We Now Know the Trans-Pacific Partnership Is Even Worse Than We Thought

Isaiah J. Poole

The text of the Trans-Pacific Partnership was released by the Obama administration Thursday, and as Lori Wallach, head of Public Citizen’s Global Trade Watch and a leading expert on trade, its provisions are “even worse than we thought.”

Wallach was among several leading experts that included representatives from labor, environmental, consumer and health care interests who denounced the treaty in a news media call as one that would harm working families and throw the balance of power between ordinary people and corporations even further out of whack.

Global Trade Watch has published an initial 17-page analysis of the voluminous trade text. According to that analysis, a broad range of interests are threatened by the treaty.

It would encourage American corporations to send more jobs overseas, for example, while threatening the ability of the U.S. government to use taxpayer dollars to boost American businesses and workers. Health groups such as Doctors Without Borders say the treaty will put life-saving medications out of the reach of billions of people in the developing world – and financially struggling people in the United States – because drug companies will have more monopoly control to block generic competition and can thus keep their prices high.

The investor-state dispute settlement provisions are so extreme, experts say, that overseas banks would have the ability to challenge and even overturn U.S. financial regulations. While special provisions in the treaty provide some protections for government laws designed to discourage tobacco consumption, no such protections exist for other laws designed to protect public health: Corporations would be able to challenge those laws if their profit expectations were threatened.

As for the environment, “the words ‘climate change don’t even appear in the text,” said Ilana Solomon of the Sierra Club during the call.

“From what we have reviewed so far, we are deeply disappointed that our policy recommendations and those of our trade reform allies in the environmental, consumer, public health, global development and business sectors were largely ignored,” said AFL-CIO President Richard Trumka in a statement announcing the organization’s intent to defeat the treaty in Congress. “The investment rules still provide expansive new legal rights and powers to foreign businesses to challenge legitimate government actions, the labor enforcement provisions are still inadequate to address the enormous challenges posed by this deal and the lack of enforceable currency rules subject to trade sanctions mean the promised new export markets may never materialize.”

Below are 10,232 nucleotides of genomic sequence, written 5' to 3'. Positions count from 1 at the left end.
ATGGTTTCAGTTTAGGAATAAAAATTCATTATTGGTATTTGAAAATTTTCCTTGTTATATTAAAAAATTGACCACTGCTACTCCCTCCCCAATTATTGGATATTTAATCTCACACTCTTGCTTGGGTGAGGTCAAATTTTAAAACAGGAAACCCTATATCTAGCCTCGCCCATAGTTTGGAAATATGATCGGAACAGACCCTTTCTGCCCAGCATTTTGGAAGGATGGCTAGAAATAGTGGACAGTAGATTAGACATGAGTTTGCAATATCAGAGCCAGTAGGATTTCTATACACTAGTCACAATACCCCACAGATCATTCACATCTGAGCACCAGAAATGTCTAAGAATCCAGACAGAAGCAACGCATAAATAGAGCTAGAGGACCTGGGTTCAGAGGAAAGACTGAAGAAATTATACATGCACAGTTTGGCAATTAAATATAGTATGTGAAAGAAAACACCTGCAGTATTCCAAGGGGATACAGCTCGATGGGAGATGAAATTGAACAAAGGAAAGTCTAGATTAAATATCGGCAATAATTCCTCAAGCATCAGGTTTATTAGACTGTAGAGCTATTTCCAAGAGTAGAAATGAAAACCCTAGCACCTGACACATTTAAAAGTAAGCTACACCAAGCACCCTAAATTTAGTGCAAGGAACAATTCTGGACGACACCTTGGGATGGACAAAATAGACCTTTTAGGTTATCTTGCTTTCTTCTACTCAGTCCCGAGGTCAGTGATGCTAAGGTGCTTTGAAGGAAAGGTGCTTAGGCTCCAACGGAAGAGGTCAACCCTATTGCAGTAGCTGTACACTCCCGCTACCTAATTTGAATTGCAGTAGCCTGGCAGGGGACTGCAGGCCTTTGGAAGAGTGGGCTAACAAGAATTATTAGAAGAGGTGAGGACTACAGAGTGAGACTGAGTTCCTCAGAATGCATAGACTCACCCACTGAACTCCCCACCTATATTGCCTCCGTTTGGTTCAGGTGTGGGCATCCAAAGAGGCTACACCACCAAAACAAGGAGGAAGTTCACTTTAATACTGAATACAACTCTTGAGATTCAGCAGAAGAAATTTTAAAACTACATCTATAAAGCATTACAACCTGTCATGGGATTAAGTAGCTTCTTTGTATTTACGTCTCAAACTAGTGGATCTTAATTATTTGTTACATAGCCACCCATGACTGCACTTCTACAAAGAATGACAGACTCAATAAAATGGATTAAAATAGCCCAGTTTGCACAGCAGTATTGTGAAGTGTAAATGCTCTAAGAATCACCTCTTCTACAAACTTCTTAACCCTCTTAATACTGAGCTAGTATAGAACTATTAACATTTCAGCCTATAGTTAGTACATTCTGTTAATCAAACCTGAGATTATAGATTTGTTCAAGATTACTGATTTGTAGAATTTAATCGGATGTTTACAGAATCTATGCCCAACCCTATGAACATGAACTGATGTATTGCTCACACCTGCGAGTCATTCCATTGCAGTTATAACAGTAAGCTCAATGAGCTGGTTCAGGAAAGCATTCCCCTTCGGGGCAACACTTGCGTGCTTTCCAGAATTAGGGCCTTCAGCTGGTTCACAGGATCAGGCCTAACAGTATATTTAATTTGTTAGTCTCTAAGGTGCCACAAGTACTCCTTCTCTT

Dave Johnson on OurFuture.org earlier this week listed the key questions that people should seek answers for in evaluating whether the TPP is right for people and for the planet. We will be publishing a follow-up, but it is already clear that the answer is a resounding “no.”

Thus the effort is now on to defeat this treaty in Congress.

Among the leaders of the opposition in Congress is presidential candidate Sen. Bernie Sanders (D-Vt.), who issued a statement Thursday echoing the “worse than we thought” assessment of Wallach, adding, “It is clear to me that the proposed agreement is not, nor has it ever been, the gold standard of trade agreements.”

That sentence refers to a statement by Democratic presidential candidate Hillary Clinton when she was Secretary of State in which she said, “This TPP sets the gold standard in trade agreements.” Clinton has since come out in opposition to the TPP.

It is true that majorities in the House and the Senate agreed earlier this year to a fast-track process that keeps the treaty from being amended by Congress, and that raises the political stakes of a “no” vote. But we would argue that the consequences to U.S. citizens – as workers, as consumers, as people concerned about protecting the environment and as people who care not only about our own rights and dignity but those of workers around the world – raise the stakes even higher and make a “no” vote imperative.

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